Being a dentist is a highly skilled job. As mentioned in previous articles, we spend years developing these skills, turning ourselves into teeth-restoring geniuses. But we get so caught up in the technical skills of physically treating disease that we can forget about the softer skills. To my mind, these are so important because your patients can judge you on these softer skills. When you focus on your communication and empathy, you are focusing on what’s important to your patients. In this article, we’re going to talk about the most important skill that a dentist needs; the ability to listen.
Listening well is not as simple as it sounds. As a dentist, you need to be able to listen to your patients in different ways. Let me describe some of the ways that you must listen.
When you are building rapport
You will have heard this before but you should never treat a stranger. Strangers don’t trust each other. Strangers don’t like each other. Strangers don’t give each other the benefit of the doubt when things go wrong. In short, build rapport. You don’t need to invite them over for dinner but you do need to know them. They need to trust you.
People like to talk about themselves. It’s everyone’s favourite subject. This isn’t a bad thing, it’s just the way that we all are. So take an interest in your patients and invite them to talk about themselves. You don’t need the full autobiography but when you first meet a patient, you want to hear a bit about them. Get interested in your patients. Listen to them, invite them to chat. I believe that getting to know our patients is the most interesting part of being a dentist. Remember, it’s about people, not teeth.
Take an interest in your patients. It doesn’t have to take long. Not having enough time is not an excuse. And don’t switch the topic back onto you. Make sure that when you reply, it invites the patient to expand on what they have said and doesn’t just let you start talking about yourself. I don’t ask about my patients because I have to; I ask because people are fascinating. You never know what amazing things your patients might get up to. Get to know your patients, they may surprise you.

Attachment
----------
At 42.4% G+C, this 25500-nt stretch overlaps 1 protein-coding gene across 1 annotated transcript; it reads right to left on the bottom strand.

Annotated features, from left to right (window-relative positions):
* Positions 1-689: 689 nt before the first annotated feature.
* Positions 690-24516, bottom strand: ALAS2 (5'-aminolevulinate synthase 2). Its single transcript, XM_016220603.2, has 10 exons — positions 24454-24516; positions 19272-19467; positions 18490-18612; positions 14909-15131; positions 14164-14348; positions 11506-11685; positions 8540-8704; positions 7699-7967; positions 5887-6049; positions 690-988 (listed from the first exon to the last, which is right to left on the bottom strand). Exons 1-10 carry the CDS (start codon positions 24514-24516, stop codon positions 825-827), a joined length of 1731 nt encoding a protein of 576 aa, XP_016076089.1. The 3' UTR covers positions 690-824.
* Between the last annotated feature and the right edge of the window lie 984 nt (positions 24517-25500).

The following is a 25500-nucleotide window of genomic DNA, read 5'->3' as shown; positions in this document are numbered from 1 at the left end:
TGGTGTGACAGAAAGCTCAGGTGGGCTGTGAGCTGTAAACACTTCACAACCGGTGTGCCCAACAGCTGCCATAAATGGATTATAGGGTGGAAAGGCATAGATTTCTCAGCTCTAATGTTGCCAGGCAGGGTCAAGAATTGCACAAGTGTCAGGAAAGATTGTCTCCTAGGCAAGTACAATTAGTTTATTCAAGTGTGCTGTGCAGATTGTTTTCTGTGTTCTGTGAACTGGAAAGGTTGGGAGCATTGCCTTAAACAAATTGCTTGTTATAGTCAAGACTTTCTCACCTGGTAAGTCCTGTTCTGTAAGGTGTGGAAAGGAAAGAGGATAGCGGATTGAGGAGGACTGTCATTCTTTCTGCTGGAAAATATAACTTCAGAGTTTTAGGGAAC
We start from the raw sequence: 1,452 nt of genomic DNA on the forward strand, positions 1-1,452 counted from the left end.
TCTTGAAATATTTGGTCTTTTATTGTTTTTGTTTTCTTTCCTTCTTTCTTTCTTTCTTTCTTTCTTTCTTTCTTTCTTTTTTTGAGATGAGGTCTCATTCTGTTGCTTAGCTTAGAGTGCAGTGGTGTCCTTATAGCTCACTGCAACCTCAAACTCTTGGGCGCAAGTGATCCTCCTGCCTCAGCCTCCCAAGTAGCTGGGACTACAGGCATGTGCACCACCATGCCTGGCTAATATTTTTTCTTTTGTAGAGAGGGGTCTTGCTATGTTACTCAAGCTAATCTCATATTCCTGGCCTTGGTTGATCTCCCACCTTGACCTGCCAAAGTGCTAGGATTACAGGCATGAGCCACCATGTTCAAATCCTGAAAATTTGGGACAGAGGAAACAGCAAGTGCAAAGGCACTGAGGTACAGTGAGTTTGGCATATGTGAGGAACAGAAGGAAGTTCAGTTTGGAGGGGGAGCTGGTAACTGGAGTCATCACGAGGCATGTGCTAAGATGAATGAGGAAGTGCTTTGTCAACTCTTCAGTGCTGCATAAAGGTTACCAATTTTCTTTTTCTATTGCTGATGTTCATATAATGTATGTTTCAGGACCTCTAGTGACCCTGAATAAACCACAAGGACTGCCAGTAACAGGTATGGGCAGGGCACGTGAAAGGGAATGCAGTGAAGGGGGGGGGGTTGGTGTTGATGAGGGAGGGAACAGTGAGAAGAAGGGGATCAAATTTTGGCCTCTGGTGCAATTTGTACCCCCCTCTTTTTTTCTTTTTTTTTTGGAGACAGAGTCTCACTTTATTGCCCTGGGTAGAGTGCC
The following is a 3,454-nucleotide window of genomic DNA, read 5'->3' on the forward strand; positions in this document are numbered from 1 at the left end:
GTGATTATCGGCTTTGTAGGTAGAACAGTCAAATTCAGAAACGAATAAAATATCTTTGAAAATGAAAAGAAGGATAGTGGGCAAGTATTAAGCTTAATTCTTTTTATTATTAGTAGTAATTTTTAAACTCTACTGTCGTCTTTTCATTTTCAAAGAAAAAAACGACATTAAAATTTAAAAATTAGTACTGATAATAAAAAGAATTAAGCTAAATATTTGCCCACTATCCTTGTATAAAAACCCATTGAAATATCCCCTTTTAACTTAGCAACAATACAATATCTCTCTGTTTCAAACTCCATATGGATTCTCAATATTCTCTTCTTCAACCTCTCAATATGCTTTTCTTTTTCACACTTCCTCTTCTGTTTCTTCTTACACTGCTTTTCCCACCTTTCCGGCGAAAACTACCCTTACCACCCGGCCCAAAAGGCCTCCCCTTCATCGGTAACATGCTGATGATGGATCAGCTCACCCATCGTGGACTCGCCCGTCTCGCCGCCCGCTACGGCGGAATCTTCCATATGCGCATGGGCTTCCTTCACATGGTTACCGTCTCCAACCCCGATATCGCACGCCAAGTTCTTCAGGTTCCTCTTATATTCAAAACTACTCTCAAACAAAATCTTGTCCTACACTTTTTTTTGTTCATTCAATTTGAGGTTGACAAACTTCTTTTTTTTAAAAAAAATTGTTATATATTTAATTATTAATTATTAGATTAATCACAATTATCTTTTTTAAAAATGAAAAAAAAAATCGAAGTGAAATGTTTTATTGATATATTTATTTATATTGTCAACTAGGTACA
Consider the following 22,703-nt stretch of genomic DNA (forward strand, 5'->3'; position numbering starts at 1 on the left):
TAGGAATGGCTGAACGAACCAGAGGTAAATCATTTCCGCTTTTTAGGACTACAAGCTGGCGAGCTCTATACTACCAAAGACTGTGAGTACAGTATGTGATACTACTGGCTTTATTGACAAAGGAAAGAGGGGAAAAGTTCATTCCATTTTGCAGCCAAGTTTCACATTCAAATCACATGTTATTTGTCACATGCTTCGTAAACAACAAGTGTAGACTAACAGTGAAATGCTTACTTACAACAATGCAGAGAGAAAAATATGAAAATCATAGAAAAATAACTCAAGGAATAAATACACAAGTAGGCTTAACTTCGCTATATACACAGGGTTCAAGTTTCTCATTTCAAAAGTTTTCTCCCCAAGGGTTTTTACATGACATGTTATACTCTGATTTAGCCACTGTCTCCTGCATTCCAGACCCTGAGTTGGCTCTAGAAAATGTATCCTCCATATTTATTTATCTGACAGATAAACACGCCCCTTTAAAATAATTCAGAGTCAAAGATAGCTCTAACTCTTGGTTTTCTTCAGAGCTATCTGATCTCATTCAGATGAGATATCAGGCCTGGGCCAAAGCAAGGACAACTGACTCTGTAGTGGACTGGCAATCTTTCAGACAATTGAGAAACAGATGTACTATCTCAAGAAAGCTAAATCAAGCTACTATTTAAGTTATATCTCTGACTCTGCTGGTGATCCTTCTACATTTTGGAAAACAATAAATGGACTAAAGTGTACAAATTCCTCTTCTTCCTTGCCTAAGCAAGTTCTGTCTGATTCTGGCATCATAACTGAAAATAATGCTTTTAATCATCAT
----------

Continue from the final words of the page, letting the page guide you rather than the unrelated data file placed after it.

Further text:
When you are receiving a complaint
I don’t just mean a written complaint or even a complaint about you. When you see a new patient, they will often start with a complaint about their previous dentist. ‘He filled my tooth and it broke.’ ‘She took my tooth out and three days later it was still hurting.’ ‘I didn’t feel like he had any time for me.’ In situations like this, the patient isn’t expecting very much from you. They just want you to listen.
Of course, you never say anything derogatory about a colleague. You shouldn’t be chipping in with ‘Your dentist should never have done that.’ Equally, I do not believe that you should be defending another dentist’s actions. The patient wants you to listen. Just listen. Don’t interrupt, don’t chime in. Let the patient get it off their chest. When they are finished, express that you are sorry to hear about their concerns and move on.
If your patient is verbally expressing an issue with something that you have done, listen. Again, don’t interrupt or become defensive. This is only likely to inflame the situation. Listen, listen, keep listening. Listen until the patient is finished. You then have all of the information and are in a much better position to address their concerns.
When you are planning treatment
When formulating a treatment plan, you need to know what the patient wants. There’s no point in planning a smile design when all they want is a scale and polish. The most important piece of information when making a plan is what your patient wants. And the only way to get that information is to listen. Listening means that you can create a treatment plan that is tailored to your patient’s desires. Not listening means that the patient will either go to someone else for treatment or, worse, they will have treatment with you and then complain that you haven’t met their expectations.
Another important point is that by listening, you find out straight away when the patient’s expectations are unrealistic. In that situation, you can either realign their expectations or explain that you are not able to deliver what they want.
Listening might not sound like a skill to you. You might not think that you are doing anything at all. If that’s the case, you’re not doing it right. Listening is not just about sitting there and letting someone else talk. You should be actively listening, processing the information, building up a picture or an understanding of the other person’s point of view. If you sit there quietly and then move on, forgetting everything you’ve just been told, that’s not listening. Start listening to your patients today.